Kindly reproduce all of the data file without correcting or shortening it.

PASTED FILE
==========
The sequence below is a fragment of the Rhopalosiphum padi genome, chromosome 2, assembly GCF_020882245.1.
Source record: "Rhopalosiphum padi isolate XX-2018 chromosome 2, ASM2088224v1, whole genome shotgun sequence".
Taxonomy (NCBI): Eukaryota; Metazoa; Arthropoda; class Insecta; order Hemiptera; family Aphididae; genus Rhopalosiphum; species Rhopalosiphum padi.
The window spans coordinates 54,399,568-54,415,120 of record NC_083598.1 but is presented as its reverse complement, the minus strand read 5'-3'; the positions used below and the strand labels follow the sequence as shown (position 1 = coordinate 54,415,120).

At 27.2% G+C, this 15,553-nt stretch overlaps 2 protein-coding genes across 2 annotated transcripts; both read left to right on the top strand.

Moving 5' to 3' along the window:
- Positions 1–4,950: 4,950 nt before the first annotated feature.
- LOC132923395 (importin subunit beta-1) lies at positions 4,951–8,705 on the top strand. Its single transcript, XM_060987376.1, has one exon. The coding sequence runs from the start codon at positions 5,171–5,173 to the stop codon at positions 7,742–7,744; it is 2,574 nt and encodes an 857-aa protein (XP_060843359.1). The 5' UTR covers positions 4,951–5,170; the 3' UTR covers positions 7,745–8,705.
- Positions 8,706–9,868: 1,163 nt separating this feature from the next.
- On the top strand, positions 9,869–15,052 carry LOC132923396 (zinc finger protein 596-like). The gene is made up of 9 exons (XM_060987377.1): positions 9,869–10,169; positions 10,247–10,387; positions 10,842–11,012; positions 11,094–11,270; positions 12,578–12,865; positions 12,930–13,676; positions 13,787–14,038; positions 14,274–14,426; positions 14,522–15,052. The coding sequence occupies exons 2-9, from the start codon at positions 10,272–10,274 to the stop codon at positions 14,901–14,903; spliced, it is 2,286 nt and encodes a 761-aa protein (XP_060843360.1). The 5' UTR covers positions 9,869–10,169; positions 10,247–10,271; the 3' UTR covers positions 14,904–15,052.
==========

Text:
The sequence below is a fragment of the Rhopalosiphum padi genome, chromosome 2, assembly GCF_020882245.1.
Source record: "Rhopalosiphum padi isolate XX-2018 chromosome 2, ASM2088224v1, whole genome shotgun sequence".
Taxonomy (NCBI): Eukaryota; Metazoa; Arthropoda; class Insecta; order Hemiptera; family Aphididae; genus Rhopalosiphum; species Rhopalosiphum padi.
The window spans coordinates 54,399,568-54,415,120 of record NC_083598.1 but is presented as its reverse complement, the minus strand read 5'-3'; the positions used below and the strand labels follow the sequence as shown (position 1 = coordinate 54,415,120).

At 27.2% G+C, this 15,553-nt stretch overlaps 2 protein-coding genes across 2 annotated transcripts; both read left to right on the top strand.

Moving 5' to 3' along the window:
- Positions 1–4,950: 4,950 nt before the first annotated feature.
- LOC132923395 (importin subunit beta-1) lies at positions 4,951–8,705 on the top strand. Its single transcript, XM_060987376.1, has one exon. The coding sequence runs from the start codon at positions 5,171–5,173 to the stop codon at positions 7,742–7,744; it is 2,574 nt and encodes an 857-aa protein (XP_060843359.1). The 5' UTR covers positions 4,951–5,170; the 3' UTR covers positions 7,745–8,705.
- Positions 8,706–9,868: 1,163 nt separating this feature from the next.
- On the top strand, positions 9,869–15,052 carry LOC132923396 (zinc finger protein 596-like). The gene is made up of 9 exons (XM_060987377.1): positions 9,869–10,169; positions 10,247–10,387; positions 10,842–11,012; positions 11,094–11,270; positions 12,578–12,865; positions 12,930–13,676; positions 13,787–14,038; positions 14,274–14,426; positions 14,522–15,052. The coding sequence occupies exons 2-9, from the start codon at positions 10,272–10,274 to the stop codon at positions 14,901–14,903; spliced, it is 2,286 nt and encodes a 761-aa protein (XP_060843360.1). The 5' UTR covers positions 9,869–10,169; positions 10,247–10,271; the 3' UTR covers positions 14,904–15,052.